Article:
Interpleader Claim Lawyers – Interpleader Letter Help
Interpleader Claim Lawyers – Interpleader Letter Help
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WE ANALYZE YOUR CASE
WE FIGHT FOR YOU
It’s free to submit a claim. Simply fill out the form and a lawyer will get in touch with you within 24 hours.
After a brief analysis of your situation, we will contact you to determine whether we can accept your case.
We don’t get paid unless you win, so you’ll never be on the hook for a bunch of legal fees.
Michael J. Hoover
William J. Perry
An estate planning attorney who has spent years in contentious, high-profile litigation, Mr. Hoover understands what his clients are going through, because he has been through it himself.
He holds a license in Louisiana. Also admitted to federal courts in: Colorado, Illinois, Louisiana, Michigan, New Mexico, Oklahoma, Tennessee, Texas and Wisconsin, and he has been granted permission to appear in life insurance cases in federal courts in Alabama, Arizona, Arkansas, California, Florida, Georgia, Minnesota, Mississippi, Nevada, New York, Ohio, Utah and Washington.
J.D. – 2002
A former Department of Justice trial attorney, Mr. Perry is a seasoned litigator with experience in many jurisdictions throughout the United States.
He holds licenses in Illinois, Louisiana, Missouri, Virginia, and Washington, D.C. Also admitted to federal courts in: Florida, Kansas, Illinois, Louisiana, Michigan, Missouri, Texas and Virginia, and he has been granted permission to appear in life insurance cases in federal courts in Arizona, California, Georgia, Indiana, and Ohio.
LL.M. – 1988
An interpleader case occurs when an insurance company is willing to pay out life insurance proceeds, but due to the possibility that it could end up having to pay twice for the same death, it wants a court to tell it which person to pay. Usually, these cases arise when two people assert competing claims to the same death benefits, and the law is not 100% clear on who is legally entitled to the money. Many times disputed claims that are not settled end up in interpleader litigation.
Disputed claims come in two varieties: those where the insurance company already paid the death benefits, but they were paid to the wrong person; and those where two or more people claim the same death benefits, but the insurance company hasn’t paid the claim to anyone yet. The vast majority of disputed claims fall into the second category, though we sometimes see claims that were paid to the wrong person.
Life insurance companies are obligated to pay claims timely, usually within 30 to 90 days after they receive a valid claim and proof of death. The exact deadline is set by the laws of each state. A delayed claim is one where the insurance company has not paid a claim within the time limits set by law. Sometimes the delay is legitimate, and sometimes it’s not. There can be significant penalties if the delay is improper.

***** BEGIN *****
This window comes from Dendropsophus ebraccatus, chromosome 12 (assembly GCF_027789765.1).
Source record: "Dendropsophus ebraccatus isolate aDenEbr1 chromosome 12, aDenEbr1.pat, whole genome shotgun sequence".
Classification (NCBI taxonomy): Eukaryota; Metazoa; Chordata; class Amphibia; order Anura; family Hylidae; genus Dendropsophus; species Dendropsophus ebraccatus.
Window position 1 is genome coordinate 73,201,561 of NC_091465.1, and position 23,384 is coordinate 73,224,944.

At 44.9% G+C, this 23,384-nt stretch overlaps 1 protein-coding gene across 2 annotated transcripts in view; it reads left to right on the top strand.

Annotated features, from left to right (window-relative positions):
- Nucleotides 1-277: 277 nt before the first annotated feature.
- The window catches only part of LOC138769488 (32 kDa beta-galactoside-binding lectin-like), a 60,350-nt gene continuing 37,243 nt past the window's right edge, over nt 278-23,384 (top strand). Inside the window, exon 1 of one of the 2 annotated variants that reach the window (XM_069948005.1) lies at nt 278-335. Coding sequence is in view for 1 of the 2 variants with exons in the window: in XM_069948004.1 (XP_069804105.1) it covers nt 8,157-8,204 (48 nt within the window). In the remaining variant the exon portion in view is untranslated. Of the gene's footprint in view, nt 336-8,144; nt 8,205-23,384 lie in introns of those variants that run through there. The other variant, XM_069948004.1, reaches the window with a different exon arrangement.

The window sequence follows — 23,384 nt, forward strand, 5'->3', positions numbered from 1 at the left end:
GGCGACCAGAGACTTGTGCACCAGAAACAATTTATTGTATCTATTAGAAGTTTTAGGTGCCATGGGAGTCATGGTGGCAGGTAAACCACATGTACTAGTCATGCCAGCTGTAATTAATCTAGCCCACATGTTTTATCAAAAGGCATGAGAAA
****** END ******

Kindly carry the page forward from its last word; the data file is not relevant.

A denied claim is one where an insurance company refuses to pay because it believes the insured or policy owner did something wrong. For example, the insurance company may argue that the policy owner failed to timely pay premiums, the insured person didn’t disclose pertinent medical information during the application process, or some other reason allows them to break their promise to pay the claim.
Insurance Cases We Handle
Most insurance benefits offered through employment are governed by a federal law known as ERISA. Unlike private insurance policies, claims governed by ERISA are subject to very specific, restrictive rules. For example, if a claim for benefits is denied, most ERISA policies only allow 60 or 90 days for an appeal. If an appeal is not taken within that time frame, the claim may be lost forever. Furthermore, appeals must be handled with extreme care because a court can only consider evidence and arguments submitted with the appeal.
Accidental death and dismemberment (AD&D) insurance is supposed to pay when a person is injured or killed in an accident. However, virtually every insurance policy attempts to limit which accidents are covered. Most insurers refuse to pay AD&D claims if the insured was intoxicated, if the injury was self-inflicted, or if the accident can be tied to a medical condition — even if the death is ruled an accident by a medical examiner. These types of claims are often debatable, and insurers routinely take advantage of these loopholes to wrongly deny AD&D claims.
INTERPLEADER LAW RECOVERS $184,000 AFTER SAVING CLIENT FROM DEFAULT
Brittany Root | June 10, 2022 3:01 pm CMFG Life Insurance Company v. Vereta Lee, et al. Middle District of Louisiana, Case No. 3:20-cv-00157-BAJ-SDJ
Interpleader Law has recovered $184,000 for a client after a federal court agreed to set aside a default that had been entered against a Louisiana beneficiary who believed her written responses served on the insurer’s counsel were proper.
INTERPLEADER LAW RECOVERS $673,000 IN TENNESSEE MURDER CASE
Michael J. Hoover | November 19, 2021 6:06 pm John Paul Wilty, Jr., et al. v. The Prudential Insurance Company of America Western District of Tennessee, Case No. 2:18-cv-02602-JTF-atc
Interpleader Law has recovered $673,000 in life insurance and accidental death benefits that were set to pay out to the widow of a Mississippi man who was murdered in his own driveway.
Recent Successful Cases
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